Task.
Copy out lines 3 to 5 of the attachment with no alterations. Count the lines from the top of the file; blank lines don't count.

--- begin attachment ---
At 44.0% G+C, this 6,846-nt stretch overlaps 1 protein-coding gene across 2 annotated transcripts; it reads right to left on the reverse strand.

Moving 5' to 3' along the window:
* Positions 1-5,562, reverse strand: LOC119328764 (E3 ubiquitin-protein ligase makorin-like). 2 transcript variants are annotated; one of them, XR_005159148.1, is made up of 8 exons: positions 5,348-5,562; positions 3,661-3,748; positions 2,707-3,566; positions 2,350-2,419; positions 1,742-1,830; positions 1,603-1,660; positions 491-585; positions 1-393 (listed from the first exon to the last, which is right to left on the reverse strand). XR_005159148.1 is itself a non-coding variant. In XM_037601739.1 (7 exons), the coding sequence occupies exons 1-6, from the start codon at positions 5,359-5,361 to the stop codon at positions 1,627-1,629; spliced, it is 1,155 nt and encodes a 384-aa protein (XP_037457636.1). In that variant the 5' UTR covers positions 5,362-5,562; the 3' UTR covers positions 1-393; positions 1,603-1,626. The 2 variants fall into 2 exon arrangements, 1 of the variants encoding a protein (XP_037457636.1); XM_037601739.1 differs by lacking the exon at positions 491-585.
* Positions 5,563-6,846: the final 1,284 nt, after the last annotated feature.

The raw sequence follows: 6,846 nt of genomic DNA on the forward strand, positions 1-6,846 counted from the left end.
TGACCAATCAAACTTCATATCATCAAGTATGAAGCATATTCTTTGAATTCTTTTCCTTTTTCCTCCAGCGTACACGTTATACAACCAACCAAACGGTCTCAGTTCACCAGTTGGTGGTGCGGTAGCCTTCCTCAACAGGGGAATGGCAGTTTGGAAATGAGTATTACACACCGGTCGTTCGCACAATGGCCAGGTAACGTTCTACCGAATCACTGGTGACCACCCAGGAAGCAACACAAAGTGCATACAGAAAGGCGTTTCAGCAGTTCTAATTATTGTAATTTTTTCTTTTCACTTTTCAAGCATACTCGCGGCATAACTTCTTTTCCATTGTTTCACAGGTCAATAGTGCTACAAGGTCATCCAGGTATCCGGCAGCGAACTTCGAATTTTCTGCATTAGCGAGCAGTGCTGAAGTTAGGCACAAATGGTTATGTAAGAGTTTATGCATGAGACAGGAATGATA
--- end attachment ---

* Positions 1-5,562, reverse strand: LOC119328764 (E3 ubiquitin-protein ligase makorin-like). 2 transcript variants are annotated; one of them, XR_005159148.1, is made up of 8 exons: positions 5,348-5,562; positions 3,661-3,748; positions 2,707-3,566; positions 2,350-2,419; positions 1,742-1,830; positions 1,603-1,660; positions 491-585; positions 1-393 (listed from the first exon to the last, which is right to left on the reverse strand). XR_005159148.1 is itself a non-coding variant. In XM_037601739.1 (7 exons), the coding sequence occupies exons 1-6, from the start codon at positions 5,359-5,361 to the stop codon at positions 1,627-1,629; spliced, it is 1,155 nt and encodes a 384-aa protein (XP_037457636.1). In that variant the 5' UTR covers positions 5,362-5,562; the 3' UTR covers positions 1-393; positions 1,603-1,626. The 2 variants fall into 2 exon arrangements, 1 of the variants encoding a protein (XP_037457636.1); XM_037601739.1 differs by lacking the exon at positions 491-585.
* Positions 5,563-6,846: the final 1,284 nt, after the last annotated feature.

The raw sequence follows: 6,846 nt of genomic DNA on the forward strand, positions 1-6,846 counted from the left end.